Amarillo City Council members decided to start their new tenure off with far more than a bang.
It went off like a volcano.
Place 4 Councilman Mark Nair called for City Manager Jarrett Atkinson’s resignation. He was joined by his pal in Place 3, Randy Burkett. That’s two votes against the manager.
Where does a city councilman’s authority begin and end here? Can one, or two members of a five-member governing body make such a call?
The two men also called for the resignation of Assistant City Manager Vicki Covey, who then agreed to quit.
Given that the assistant city manager is hired by the city manager, do council members have any actual authority to call for a city manager subordinate to resign?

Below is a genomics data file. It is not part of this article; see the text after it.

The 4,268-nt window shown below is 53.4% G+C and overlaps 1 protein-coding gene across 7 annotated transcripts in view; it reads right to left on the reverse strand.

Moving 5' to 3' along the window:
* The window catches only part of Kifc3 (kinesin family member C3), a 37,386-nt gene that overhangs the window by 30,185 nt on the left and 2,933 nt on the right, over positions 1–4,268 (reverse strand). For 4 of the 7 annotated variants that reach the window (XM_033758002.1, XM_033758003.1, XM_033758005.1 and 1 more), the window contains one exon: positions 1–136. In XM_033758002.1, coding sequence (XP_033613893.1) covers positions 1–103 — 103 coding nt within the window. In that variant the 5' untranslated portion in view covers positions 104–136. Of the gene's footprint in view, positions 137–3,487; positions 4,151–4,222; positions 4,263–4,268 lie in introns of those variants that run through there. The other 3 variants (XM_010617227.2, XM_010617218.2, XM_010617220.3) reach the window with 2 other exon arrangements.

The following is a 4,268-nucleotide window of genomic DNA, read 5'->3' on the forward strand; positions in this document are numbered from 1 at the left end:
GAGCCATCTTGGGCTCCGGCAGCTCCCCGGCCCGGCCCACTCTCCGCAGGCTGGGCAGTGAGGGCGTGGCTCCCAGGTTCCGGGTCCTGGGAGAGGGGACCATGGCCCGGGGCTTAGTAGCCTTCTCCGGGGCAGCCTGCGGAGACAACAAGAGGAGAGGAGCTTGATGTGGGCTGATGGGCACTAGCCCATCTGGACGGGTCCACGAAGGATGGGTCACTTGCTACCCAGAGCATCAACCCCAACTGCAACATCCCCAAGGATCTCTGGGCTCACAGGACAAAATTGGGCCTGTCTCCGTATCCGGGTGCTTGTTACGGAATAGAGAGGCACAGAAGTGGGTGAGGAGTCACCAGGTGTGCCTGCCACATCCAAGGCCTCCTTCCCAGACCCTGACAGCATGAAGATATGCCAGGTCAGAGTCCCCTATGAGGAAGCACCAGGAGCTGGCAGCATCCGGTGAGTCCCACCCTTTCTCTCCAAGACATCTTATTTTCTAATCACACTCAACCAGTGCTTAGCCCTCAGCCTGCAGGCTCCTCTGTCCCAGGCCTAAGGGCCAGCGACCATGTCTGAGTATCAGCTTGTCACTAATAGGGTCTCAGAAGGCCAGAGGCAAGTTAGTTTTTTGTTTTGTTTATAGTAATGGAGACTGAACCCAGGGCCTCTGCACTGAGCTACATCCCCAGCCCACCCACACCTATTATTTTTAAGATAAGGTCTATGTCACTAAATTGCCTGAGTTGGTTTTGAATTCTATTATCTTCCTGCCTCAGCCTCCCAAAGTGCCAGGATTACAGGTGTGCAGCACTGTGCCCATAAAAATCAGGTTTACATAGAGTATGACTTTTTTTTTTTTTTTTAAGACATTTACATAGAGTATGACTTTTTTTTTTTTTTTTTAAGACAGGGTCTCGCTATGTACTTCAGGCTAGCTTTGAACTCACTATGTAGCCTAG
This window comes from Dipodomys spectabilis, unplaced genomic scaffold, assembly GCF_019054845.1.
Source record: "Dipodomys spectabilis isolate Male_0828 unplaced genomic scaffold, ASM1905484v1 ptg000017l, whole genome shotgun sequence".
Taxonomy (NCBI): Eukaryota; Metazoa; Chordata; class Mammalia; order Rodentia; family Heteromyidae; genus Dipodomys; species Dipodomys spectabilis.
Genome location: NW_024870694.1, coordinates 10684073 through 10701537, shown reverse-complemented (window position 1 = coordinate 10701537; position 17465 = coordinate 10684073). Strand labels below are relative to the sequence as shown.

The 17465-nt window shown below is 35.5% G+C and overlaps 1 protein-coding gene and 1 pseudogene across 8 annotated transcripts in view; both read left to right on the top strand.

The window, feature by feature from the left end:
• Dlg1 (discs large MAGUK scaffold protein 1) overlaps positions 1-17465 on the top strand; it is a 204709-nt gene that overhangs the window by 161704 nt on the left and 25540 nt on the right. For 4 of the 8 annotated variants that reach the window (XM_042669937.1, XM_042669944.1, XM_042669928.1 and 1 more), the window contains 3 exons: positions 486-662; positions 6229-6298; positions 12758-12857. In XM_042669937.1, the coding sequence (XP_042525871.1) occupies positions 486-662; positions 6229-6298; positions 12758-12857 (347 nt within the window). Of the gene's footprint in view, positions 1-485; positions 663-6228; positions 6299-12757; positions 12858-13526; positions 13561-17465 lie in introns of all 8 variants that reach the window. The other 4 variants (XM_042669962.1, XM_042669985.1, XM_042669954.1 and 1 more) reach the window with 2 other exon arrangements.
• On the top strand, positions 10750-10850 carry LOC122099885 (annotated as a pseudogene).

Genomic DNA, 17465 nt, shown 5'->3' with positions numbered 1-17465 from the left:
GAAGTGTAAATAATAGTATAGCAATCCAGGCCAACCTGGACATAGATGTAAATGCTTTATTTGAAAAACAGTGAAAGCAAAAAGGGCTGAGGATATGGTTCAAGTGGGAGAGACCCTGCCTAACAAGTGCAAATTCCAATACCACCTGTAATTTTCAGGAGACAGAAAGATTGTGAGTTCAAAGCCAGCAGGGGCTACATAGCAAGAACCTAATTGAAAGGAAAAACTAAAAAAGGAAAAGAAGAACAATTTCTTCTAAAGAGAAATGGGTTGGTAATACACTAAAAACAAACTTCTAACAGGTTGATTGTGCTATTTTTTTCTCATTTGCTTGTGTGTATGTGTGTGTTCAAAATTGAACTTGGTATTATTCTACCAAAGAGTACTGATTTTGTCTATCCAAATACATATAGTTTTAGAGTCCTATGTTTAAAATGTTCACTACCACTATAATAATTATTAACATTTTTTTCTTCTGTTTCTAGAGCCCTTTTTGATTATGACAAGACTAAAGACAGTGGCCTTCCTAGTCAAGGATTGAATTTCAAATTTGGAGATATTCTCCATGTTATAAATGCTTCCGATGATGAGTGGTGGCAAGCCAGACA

Suppose Atkinson doesn’t quit. Suppose he wants to go to the mat. He then can ask for a public airing of the grievances against him. State open meetings law exemptions do not require that personnel matters be kept secret; they only allow for it.
Would the City Council — in the interest of the transparency on which its three new members campaigned — be willing to discuss all this in the bright light of day?
The city is knee-deep — and maybe even deeper than that — in plans to redevelop its downtown district.
What does all of this mean to the city’s efforts and does it derail it if the top municipal administrator is no longer in the picture?
Change has arrived at City Hall. The new guys said they wanted to shake up the way things had been done.
Something tells me we’re about to see whether we reap the benefits of that change — or pay for it.